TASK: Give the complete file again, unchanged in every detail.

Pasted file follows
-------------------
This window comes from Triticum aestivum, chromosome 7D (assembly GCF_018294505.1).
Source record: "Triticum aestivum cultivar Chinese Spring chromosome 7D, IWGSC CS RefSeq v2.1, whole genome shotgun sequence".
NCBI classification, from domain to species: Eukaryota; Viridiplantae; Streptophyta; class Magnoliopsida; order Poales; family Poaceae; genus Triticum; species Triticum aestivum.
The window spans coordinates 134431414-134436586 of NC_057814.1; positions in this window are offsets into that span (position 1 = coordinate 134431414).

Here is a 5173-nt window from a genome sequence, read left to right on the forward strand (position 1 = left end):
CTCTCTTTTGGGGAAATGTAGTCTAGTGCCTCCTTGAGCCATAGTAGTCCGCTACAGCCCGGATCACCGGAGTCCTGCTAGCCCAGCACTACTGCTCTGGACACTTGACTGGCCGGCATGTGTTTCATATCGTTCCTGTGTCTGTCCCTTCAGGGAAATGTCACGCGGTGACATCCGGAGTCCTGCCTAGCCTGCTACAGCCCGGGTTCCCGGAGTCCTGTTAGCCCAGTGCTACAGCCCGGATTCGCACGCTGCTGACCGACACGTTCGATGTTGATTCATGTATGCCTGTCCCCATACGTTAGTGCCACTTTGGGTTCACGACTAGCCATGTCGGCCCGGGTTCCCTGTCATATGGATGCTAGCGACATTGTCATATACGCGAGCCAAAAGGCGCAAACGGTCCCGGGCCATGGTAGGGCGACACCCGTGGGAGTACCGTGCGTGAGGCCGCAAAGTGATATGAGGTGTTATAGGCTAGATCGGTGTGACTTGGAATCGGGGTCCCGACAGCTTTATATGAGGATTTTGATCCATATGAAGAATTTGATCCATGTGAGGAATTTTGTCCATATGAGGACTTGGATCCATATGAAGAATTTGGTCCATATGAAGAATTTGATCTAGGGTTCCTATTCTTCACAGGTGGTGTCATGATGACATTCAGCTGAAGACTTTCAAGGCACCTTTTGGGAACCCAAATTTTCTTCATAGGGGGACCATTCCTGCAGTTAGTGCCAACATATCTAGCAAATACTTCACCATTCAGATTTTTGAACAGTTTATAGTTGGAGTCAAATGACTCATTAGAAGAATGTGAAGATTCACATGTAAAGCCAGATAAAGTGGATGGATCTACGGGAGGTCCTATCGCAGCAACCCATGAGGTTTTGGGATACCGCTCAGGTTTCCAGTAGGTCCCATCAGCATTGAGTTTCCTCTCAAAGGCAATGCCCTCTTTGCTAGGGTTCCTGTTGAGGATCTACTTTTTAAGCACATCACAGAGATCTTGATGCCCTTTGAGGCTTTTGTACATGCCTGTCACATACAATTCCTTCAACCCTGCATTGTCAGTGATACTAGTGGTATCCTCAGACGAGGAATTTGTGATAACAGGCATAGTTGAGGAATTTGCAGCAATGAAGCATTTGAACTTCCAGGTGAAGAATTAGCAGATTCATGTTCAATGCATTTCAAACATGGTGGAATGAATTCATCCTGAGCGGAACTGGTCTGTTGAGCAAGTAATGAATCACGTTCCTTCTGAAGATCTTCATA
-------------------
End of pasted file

This window comes from Triticum aestivum, chromosome 7D (assembly GCF_018294505.1).
Source record: "Triticum aestivum cultivar Chinese Spring chromosome 7D, IWGSC CS RefSeq v2.1, whole genome shotgun sequence".
NCBI classification, from domain to species: Eukaryota; Viridiplantae; Streptophyta; class Magnoliopsida; order Poales; family Poaceae; genus Triticum; species Triticum aestivum.
The window spans coordinates 134431414-134436586 of NC_057814.1; positions in this window are offsets into that span (position 1 = coordinate 134431414).

Here is a 5173-nt window from a genome sequence, read left to right on the forward strand (position 1 = left end):
CTCTCTTTTGGGGAAATGTAGTCTAGTGCCTCCTTGAGCCATAGTAGTCCGCTACAGCCCGGATCACCGGAGTCCTGCTAGCCCAGCACTACTGCTCTGGACACTTGACTGGCCGGCATGTGTTTCATATCGTTCCTGTGTCTGTCCCTTCAGGGAAATGTCACGCGGTGACATCCGGAGTCCTGCCTAGCCTGCTACAGCCCGGGTTCCCGGAGTCCTGTTAGCCCAGTGCTACAGCCCGGATTCGCACGCTGCTGACCGACACGTTCGATGTTGATTCATGTATGCCTGTCCCCATACGTTAGTGCCACTTTGGGTTCACGACTAGCCATGTCGGCCCGGGTTCCCTGTCATATGGATGCTAGCGACATTGTCATATACGCGAGCCAAAAGGCGCAAACGGTCCCGGGCCATGGTAGGGCGACACCCGTGGGAGTACCGTGCGTGAGGCCGCAAAGTGATATGAGGTGTTATAGGCTAGATCGGTGTGACTTGGAATCGGGGTCCCGACAGCTTTATATGAGGATTTTGATCCATATGAAGAATTTGATCCATGTGAGGAATTTTGTCCATATGAGGACTTGGATCCATATGAAGAATTTGGTCCATATGAAGAATTTGATCTAGGGTTCCTATTCTTCACAGGTGGTGTCATGATGACATTCAGCTGAAGACTTTCAAGGCACCTTTTGGGAACCCAAATTTTCTTCATAGGGGGACCATTCCTGCAGTTAGTGCCAACATATCTAGCAAATACTTCACCATTCAGATTTTTGAACAGTTTATAGTTGGAGTCAAATGACTCATTAGAAGAATGTGAAGATTCACATGTAAAGCCAGATAAAGTGGATGGATCTACGGGAGGTCCTATCGCAGCAACCCATGAGGTTTTGGGATACCGCTCAGGTTTCCAGTAGGTCCCATCAGCATTGAGTTTCCTCTCAAAGGCAATGCCCTCTTTGCTAGGGTTCCTGTTGAGGATCTACTTTTTAAGCACATCACAGAGATCTTGATGCCCTTTGAGGCTTTTGTACATGCCTGTCACATACAATTCCTTCAACCCTGCATTGTCAGTGATACTAGTGGTATCCTCAGACGAGGAATTTGTGATAACAGGCATAGTTGAGGAATTTGCAGCAATGAAGCATTTGAACTTCCAGGTGAAGAATTAGCAGATTCATGTTCAATGCATTTCAAACATGGTGGAATGAATTCATCCTGAGCGGAACTGGTCTGTTGAGCAAGTAATGAATCACGTTCCTTCTGAAGATCTTCATA